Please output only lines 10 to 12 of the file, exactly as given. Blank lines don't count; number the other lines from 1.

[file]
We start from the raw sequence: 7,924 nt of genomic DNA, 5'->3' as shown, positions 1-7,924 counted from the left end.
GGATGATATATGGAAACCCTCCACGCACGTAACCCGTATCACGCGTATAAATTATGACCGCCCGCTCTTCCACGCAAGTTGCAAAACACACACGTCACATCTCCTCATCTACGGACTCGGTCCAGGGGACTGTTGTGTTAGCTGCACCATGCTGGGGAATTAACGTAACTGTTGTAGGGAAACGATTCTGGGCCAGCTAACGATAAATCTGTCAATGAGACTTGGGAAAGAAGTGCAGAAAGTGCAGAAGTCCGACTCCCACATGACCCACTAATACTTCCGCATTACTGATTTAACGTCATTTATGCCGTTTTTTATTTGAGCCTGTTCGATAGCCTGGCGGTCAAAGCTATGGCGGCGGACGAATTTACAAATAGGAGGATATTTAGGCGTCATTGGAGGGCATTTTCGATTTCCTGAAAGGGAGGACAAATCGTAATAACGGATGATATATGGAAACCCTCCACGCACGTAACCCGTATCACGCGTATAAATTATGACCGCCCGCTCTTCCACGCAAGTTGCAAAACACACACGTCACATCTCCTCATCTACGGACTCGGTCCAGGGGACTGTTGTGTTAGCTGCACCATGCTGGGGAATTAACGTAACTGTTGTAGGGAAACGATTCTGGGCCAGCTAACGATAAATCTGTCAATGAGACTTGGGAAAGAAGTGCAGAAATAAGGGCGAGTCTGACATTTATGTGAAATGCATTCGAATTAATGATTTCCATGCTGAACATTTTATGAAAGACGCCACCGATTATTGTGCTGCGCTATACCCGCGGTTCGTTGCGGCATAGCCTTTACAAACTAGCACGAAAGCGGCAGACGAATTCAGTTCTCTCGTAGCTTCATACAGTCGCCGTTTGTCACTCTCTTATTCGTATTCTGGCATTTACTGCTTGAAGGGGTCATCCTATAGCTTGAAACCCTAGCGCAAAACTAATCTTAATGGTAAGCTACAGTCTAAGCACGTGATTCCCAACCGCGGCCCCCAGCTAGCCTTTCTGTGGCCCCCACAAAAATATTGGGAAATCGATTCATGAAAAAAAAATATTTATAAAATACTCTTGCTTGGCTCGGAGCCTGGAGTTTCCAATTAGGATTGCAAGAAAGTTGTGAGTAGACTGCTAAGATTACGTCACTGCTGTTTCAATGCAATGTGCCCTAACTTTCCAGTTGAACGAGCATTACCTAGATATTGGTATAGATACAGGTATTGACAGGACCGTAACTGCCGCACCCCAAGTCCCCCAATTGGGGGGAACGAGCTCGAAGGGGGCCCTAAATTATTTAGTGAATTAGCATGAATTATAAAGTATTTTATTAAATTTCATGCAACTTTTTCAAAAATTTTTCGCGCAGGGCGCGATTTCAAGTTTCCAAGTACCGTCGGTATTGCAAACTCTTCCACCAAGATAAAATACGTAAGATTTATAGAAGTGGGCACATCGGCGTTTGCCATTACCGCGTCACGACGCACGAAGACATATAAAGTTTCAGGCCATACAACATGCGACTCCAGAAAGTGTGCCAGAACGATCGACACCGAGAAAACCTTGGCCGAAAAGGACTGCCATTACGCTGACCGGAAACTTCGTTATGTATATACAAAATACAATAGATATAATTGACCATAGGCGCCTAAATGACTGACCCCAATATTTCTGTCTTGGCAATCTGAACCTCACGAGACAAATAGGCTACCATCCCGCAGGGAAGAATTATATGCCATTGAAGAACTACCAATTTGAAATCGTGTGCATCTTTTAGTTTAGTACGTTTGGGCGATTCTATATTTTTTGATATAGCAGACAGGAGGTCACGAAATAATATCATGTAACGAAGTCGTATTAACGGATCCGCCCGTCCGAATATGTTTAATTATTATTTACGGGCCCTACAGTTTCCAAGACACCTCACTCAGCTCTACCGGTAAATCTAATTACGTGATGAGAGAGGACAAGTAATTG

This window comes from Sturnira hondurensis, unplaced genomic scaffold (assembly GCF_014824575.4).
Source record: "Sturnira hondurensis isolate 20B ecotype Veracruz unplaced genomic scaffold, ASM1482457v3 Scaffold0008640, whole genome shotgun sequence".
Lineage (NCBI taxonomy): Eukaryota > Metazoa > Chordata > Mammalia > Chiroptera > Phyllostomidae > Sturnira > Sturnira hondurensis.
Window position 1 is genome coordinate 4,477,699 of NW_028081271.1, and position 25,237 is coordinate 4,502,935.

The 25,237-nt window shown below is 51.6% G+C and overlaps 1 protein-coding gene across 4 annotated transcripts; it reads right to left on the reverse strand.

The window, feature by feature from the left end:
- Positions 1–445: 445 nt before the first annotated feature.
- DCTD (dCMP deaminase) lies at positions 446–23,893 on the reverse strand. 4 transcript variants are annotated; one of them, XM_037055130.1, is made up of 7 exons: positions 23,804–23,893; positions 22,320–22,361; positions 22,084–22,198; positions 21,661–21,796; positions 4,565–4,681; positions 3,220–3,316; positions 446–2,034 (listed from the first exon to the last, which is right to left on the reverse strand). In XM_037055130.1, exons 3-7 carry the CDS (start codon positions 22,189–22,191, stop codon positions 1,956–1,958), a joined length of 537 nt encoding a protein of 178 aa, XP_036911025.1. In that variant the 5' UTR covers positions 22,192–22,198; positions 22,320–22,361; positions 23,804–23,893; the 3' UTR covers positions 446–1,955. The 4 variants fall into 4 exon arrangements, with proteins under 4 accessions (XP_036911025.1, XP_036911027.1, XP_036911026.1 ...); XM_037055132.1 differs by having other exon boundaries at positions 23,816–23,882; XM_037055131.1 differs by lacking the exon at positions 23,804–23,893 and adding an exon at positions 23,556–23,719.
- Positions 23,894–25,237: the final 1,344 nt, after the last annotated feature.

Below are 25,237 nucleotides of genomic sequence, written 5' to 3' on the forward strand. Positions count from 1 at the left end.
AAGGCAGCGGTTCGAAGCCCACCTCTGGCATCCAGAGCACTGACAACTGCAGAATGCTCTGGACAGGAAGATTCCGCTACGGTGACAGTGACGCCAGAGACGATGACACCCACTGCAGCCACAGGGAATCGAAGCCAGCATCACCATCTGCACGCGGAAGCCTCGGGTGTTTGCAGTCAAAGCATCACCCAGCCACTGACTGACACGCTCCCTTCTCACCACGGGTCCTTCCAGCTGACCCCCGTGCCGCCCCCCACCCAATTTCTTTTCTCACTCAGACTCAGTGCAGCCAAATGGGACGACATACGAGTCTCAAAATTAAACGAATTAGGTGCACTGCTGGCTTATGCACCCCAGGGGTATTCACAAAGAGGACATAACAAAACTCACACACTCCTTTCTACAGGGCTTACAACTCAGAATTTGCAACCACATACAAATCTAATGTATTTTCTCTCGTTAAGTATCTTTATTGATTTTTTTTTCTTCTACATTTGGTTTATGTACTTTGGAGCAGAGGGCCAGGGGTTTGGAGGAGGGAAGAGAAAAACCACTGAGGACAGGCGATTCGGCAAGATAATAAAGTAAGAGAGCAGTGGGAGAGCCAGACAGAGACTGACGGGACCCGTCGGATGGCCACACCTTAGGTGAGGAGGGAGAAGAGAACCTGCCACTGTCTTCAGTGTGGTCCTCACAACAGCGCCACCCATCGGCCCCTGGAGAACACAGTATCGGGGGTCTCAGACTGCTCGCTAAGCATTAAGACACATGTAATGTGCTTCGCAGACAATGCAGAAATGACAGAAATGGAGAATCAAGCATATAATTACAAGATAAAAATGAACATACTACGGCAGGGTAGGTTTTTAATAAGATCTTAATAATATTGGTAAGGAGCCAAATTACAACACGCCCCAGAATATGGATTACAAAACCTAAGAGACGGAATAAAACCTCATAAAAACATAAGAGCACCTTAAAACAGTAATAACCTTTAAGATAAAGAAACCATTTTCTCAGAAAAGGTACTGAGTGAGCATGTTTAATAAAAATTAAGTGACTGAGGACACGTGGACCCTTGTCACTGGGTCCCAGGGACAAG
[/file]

- DCTD (dCMP deaminase) lies at positions 446–23,893 on the reverse strand. 4 transcript variants are annotated; one of them, XM_037055130.1, is made up of 7 exons: positions 23,804–23,893; positions 22,320–22,361; positions 22,084–22,198; positions 21,661–21,796; positions 4,565–4,681; positions 3,220–3,316; positions 446–2,034 (listed from the first exon to the last, which is right to left on the reverse strand). In XM_037055130.1, exons 3-7 carry the CDS (start codon positions 22,189–22,191, stop codon positions 1,956–1,958), a joined length of 537 nt encoding a protein of 178 aa, XP_036911025.1. In that variant the 5' UTR covers positions 22,192–22,198; positions 22,320–22,361; positions 23,804–23,893; the 3' UTR covers positions 446–1,955. The 4 variants fall into 4 exon arrangements, with proteins under 4 accessions (XP_036911025.1, XP_036911027.1, XP_036911026.1 ...); XM_037055132.1 differs by having other exon boundaries at positions 23,816–23,882; XM_037055131.1 differs by lacking the exon at positions 23,804–23,893 and adding an exon at positions 23,556–23,719.
- Positions 23,894–25,237: the final 1,344 nt, after the last annotated feature.

Below are 25,237 nucleotides of genomic sequence, written 5' to 3' on the forward strand. Positions count from 1 at the left end.